Sara Felder is a juggling diva, humorist, playwright and solo theater artist. She has toured with San Francisco’s Pickle Family Circus, Joel Grey’s “Borscht Capades,” the Jugglers for Peace tour of Cuba and at festivals of Jewish culture all over the world. Her new show, “Out of Sight,” about social justice and family loyalty, opens at The Marsh on Saturday.
Who had the biggest influence on you in your life?
This one’s easy. My mom. She was legally blind, had a difficult marriage, worked full-time as a dictaphone typist in a hospital and fiercely loved the theater and her children, possibly in that order. She taught me to check the stove before I leave the apartment and to enjoy life’s “moments.”
To whom or to what do you turn in tough times?
I’m a big advocate of complaining, crying and writing. But when things get really tough, I go to the opera. Sometimes I think I go to the opera like other people look at stars: to feel small and be in awe of all the beauty. I also have good friends, a great partner, a bit of faith and a stash of 3 Musketeers bars. It’s funny; we just made these T-shirts for the show that say: “When life hands you lemons, juggle.” So I guess I do that, too — try to find some meaning, even some humor, and try to juggle through the pain.
Where do you find inspiration?
Nature, specifically Lands End — I love that place. And looking at art that I don’t necessarily understand but that really grabs me. And people, in their beautiful, crazed creativity with all their flaws and foibles, giving new spins on old ideas. And music, silence, breath. Breath, the original inspiration.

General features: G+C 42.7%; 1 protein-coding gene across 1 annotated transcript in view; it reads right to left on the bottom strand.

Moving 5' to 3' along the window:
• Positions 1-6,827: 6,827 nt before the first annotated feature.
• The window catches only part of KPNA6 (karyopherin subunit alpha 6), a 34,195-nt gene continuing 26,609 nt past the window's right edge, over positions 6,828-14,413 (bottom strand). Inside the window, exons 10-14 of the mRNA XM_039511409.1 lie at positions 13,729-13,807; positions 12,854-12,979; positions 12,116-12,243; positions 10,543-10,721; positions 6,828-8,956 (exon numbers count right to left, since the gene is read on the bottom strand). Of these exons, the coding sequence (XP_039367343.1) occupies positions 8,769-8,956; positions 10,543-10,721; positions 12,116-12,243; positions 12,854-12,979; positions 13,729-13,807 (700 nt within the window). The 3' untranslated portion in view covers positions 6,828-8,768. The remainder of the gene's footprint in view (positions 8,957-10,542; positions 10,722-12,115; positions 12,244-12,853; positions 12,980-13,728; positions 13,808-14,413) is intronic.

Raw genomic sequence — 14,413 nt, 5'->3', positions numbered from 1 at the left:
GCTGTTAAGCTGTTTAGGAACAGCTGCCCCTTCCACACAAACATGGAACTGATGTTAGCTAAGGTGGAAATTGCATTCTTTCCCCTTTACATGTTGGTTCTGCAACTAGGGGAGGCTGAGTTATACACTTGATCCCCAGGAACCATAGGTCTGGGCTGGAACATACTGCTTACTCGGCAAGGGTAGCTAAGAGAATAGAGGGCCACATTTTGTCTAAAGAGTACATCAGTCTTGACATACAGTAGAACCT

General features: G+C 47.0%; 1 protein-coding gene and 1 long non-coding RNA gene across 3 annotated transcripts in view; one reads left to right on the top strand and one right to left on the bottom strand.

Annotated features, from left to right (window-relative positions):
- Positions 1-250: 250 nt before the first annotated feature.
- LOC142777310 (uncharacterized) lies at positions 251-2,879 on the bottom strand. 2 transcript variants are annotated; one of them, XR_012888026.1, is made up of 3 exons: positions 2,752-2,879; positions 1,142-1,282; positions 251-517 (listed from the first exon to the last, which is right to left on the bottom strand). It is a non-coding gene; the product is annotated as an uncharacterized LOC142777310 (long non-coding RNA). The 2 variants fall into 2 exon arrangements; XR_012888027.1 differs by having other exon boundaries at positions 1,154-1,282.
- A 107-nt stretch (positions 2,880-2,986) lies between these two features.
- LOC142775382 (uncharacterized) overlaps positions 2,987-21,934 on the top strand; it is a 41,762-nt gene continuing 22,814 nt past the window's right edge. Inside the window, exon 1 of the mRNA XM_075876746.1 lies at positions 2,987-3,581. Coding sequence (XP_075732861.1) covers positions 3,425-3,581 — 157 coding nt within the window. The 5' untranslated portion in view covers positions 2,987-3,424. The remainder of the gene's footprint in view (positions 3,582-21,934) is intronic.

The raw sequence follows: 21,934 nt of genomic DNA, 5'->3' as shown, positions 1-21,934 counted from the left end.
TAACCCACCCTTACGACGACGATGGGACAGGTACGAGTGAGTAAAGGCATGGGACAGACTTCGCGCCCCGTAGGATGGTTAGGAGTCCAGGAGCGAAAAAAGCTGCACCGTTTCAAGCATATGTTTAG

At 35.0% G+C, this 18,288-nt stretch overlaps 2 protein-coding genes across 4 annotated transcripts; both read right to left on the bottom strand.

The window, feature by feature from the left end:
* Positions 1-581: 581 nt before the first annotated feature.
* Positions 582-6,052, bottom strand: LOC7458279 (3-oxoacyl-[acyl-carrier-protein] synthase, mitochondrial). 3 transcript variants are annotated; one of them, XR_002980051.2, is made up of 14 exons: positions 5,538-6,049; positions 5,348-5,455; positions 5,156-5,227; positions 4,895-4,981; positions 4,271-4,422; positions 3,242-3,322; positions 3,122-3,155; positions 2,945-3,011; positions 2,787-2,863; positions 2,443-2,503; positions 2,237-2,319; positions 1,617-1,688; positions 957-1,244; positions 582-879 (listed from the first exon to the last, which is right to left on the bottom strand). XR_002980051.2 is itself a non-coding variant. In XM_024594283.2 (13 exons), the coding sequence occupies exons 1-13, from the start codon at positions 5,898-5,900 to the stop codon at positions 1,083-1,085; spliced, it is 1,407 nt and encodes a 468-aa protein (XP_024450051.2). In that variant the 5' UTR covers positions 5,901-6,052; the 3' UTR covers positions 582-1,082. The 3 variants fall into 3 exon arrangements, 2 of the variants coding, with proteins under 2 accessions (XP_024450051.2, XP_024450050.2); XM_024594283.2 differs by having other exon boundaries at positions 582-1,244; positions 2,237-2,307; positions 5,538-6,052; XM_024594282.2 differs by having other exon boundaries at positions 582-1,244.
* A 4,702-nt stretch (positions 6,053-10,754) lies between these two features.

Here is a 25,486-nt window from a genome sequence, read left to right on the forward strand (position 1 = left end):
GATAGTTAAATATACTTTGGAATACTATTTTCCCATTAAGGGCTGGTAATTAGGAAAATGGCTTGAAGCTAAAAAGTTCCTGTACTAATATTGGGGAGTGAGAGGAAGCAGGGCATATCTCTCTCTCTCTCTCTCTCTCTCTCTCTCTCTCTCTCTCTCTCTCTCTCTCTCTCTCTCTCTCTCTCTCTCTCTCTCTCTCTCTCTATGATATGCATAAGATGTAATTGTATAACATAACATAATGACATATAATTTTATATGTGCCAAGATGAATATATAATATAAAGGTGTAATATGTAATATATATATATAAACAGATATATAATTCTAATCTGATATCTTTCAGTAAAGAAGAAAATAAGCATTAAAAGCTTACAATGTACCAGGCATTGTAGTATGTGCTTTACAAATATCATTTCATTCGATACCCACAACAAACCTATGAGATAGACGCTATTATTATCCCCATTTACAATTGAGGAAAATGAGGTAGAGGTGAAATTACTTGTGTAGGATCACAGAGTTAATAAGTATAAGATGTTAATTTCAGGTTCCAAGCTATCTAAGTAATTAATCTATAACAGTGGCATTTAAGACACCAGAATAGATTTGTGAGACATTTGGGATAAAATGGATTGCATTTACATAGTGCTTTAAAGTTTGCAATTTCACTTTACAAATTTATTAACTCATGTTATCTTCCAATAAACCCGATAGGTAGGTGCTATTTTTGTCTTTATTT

What one book or piece of writing has had a large impact on you?
When I was working as a temp typist, one day I was typing up a document that included this Chinese proverb: “If you don’t change direction, you will probably end up where you are headed.” I quit pretty soon after that and auditioned for the Pickle Family Circus. I also carried around Julian Beck’s “The Life of the Theatre” and Patti Smith’s “Babel” for about 20 years.
How would you describe the kind of performance you do?
I use juggling, humor, circus and characters in the service of a significant narrative and serious themes. Many of my plays are about the noble balancing act of being Jewish, queer and American.
How would you describe “Out of Sight”?
“Out of Sight” is a funny, tender and complicated look at how an American Jewish family — a nearly blind, opera-loving mother and her adult lesbian daughter — is affected by the Israeli-Palestinian conflict. It traces how both the mother and daughter grew up and their feelings about Israel. When the daughter spends her junior year of college in Israel, she begins to question the framework that she was raised with. The story of her mother’s loss of vision [told through shadow puppets] and her own loss of idealism come to a head when she confronts her mother.
What can people expect?
Well, lemons abound, a wall will be balanced — or will it? — and there will be knives.